All christians are in some sense "saints", since the word implies a setting apart ... The Greek word for saint hagios comes from a root word that means not like anything else, different. Saints are different from the people of the world. They march to the tune of a different drummer. They are conformed to the will of God in Christ. As members of the Body of Christ, the Church, saints are the hands of God by which He accomplishes His work in the world today.
St. Symeon the New Theologian says that the reason vigil lights are placed before the icons of the saints is to show that without the Light, Who is Christ, the Saints are nothing. It is only as the light of Christ shines on them that they become alive and resplendent.
A saint is one who sees himself in the sins of others. A saint is one in whom Christ lives; one who opens his life to Christ and lives as Christ wills him to live. A saint is one who has been made actually what Baptism declares him to be, one set apart for God.
A saint is a mirror who reflects not himself but Christ.
The word "saint" is indeed biblical in its basis, as all members of the Church of Christ were classified as saints (little s). This draws the distinction in the usage of the word, there are two types of saints, capital "S" and little "s".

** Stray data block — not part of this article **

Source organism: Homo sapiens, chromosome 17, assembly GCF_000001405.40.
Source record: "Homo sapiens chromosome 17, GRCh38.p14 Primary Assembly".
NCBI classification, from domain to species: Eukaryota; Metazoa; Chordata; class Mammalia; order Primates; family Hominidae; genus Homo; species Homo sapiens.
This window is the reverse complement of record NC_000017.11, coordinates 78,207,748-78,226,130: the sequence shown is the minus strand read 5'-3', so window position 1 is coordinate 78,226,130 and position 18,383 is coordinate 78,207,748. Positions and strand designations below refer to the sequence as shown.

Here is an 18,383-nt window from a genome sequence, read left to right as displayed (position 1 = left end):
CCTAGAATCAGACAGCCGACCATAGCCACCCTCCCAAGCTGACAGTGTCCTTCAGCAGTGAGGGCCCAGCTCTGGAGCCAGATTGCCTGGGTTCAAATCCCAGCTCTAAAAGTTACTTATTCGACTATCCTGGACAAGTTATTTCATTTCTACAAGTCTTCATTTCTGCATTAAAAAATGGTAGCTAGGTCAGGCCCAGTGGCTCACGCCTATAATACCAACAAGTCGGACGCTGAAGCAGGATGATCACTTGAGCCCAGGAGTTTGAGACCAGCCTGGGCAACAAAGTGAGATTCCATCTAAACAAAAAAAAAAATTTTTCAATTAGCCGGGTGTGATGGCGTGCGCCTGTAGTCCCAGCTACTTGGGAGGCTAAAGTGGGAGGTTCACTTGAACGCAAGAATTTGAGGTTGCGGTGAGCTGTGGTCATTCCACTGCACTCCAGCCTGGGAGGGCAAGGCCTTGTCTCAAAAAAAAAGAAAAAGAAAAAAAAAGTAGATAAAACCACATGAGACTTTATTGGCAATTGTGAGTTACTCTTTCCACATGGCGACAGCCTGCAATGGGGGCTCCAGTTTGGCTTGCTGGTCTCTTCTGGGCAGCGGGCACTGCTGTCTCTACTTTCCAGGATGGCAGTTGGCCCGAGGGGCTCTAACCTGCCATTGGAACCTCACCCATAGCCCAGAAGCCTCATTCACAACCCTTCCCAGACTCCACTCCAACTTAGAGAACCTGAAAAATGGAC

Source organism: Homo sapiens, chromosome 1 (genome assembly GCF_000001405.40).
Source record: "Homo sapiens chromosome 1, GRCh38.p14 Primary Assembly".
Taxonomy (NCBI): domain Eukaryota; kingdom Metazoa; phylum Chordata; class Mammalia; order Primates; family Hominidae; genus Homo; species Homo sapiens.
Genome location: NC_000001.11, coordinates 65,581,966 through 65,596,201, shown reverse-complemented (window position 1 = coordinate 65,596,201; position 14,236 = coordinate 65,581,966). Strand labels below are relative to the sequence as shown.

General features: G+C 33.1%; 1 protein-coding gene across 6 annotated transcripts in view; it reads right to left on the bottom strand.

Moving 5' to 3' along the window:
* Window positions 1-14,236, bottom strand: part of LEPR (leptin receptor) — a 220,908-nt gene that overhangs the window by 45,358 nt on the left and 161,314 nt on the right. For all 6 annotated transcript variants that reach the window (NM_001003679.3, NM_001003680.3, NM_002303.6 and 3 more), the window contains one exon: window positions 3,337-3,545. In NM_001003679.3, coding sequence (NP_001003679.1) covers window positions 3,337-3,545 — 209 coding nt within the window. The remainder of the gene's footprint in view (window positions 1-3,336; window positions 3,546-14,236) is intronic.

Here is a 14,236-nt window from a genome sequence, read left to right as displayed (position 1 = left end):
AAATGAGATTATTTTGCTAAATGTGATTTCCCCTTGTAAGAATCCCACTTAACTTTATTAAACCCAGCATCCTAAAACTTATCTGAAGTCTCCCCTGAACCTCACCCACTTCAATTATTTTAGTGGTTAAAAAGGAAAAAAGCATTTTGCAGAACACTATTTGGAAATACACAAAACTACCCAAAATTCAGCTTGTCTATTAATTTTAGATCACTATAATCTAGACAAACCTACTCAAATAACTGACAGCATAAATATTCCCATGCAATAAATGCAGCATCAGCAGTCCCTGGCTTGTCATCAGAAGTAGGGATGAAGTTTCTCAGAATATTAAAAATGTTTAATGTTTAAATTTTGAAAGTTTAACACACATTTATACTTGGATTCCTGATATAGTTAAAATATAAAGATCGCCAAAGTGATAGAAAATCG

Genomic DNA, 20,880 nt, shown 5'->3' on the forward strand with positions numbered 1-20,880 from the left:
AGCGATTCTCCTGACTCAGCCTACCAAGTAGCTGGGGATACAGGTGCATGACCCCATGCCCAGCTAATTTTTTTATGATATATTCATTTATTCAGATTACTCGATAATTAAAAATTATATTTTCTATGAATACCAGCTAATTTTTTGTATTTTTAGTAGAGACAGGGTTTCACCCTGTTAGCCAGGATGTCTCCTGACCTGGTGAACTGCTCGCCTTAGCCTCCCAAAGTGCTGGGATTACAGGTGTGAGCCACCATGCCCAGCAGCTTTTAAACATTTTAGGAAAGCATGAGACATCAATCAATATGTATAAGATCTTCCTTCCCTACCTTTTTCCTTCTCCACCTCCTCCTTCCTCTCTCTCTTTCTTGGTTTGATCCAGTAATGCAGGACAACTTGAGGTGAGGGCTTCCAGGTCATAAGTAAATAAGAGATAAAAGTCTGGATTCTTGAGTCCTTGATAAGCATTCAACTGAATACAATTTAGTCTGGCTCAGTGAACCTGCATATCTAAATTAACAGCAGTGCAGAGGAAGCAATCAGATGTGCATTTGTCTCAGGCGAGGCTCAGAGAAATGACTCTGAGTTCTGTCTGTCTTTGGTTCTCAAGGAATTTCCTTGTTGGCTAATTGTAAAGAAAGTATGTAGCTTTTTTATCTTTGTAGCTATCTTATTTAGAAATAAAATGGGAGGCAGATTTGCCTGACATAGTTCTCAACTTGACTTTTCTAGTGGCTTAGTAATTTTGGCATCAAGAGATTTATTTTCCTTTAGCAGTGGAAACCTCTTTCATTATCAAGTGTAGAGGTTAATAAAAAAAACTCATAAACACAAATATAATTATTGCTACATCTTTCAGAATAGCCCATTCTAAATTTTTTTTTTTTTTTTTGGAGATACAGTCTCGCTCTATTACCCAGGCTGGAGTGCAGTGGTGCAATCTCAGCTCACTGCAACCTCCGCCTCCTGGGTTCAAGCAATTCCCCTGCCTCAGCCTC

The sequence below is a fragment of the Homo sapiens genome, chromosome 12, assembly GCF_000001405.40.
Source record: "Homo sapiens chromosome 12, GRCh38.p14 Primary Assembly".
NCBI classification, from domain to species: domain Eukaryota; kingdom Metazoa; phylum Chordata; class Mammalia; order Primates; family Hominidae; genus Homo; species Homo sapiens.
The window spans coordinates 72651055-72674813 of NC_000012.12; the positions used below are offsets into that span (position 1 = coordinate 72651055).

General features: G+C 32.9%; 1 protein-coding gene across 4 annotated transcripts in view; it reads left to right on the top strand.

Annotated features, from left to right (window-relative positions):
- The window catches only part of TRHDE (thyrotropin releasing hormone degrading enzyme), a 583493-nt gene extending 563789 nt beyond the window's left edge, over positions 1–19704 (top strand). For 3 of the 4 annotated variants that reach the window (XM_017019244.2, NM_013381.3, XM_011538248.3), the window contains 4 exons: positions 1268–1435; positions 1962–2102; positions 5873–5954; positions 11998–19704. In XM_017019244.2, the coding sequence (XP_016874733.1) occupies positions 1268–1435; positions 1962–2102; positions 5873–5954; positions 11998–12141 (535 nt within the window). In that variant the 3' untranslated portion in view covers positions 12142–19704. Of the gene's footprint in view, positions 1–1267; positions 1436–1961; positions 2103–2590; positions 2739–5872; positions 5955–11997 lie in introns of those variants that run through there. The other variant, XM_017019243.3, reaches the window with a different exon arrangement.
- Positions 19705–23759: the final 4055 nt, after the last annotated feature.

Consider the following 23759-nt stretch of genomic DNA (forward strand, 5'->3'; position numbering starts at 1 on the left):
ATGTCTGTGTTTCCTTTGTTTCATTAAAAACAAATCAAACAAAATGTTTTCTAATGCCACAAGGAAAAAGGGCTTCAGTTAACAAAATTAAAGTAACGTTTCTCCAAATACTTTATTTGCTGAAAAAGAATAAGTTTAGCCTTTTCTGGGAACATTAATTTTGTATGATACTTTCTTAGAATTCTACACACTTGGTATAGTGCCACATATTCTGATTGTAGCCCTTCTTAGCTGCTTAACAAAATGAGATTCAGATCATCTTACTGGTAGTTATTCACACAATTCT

The difference is important:
"Thus, there are the Saints, with a capital “S,” those officially recognized and canonized by the Church, and there are the saints with a small “s,” who are the whole body of Christians-you and I included. We, too, are called to be men and women in whom others can in some way meet the living Christ. We can appreciate our call to be saints when we realize that saints become saints not so much because of the unusual things they do but rather because of the unusual degree to which they give themselves to Christ. By our daily faithfulness to Christ, each of us is a saint in the making. Made in the image of God and baptized in the Trinity, every Christian has the potential of sainthood."
All who profess Christ, whether they are Orthodox or not, can share of the fruit of the Holy Spirit "But the fruit of the Spirit is love, joy, peace, longsuffering, gentleness, goodness, faith, meekness, temperance: against such there is no law." (Gal 5:22-23) but not all who profess Christ can be Saints, since to be a "saint" literally means "Holy One" as we have discussed. Something that is "Holy" has literally been converted into the Image and Likeness of God, and has been sanctified by His actual presence. It is not the "Gifts" of the Holy Spirit that sanctify the Saint but the "Holy Trinity living inside the Saint" that transforms them to "Holy".
We recognise the "holiness" of individuals who have struggled with a "holy" life that is above and beyond the average christian ...
In our Holy Liturgy the priest exclaims "Holy things are for the Holy" and then proceeds to break the Lamb.
This phrase includes all true (Orthodox) christians who struggle to be saved and are indwelt with the Holy Spirit.
So, when we refer to the "Saints" we call to mind those who "fought the good fight and finished the course and kept the faith" (cf. i Tim 4:7) and in so doing, have "laboured more abundantly than they all" (1 Cor 15:10).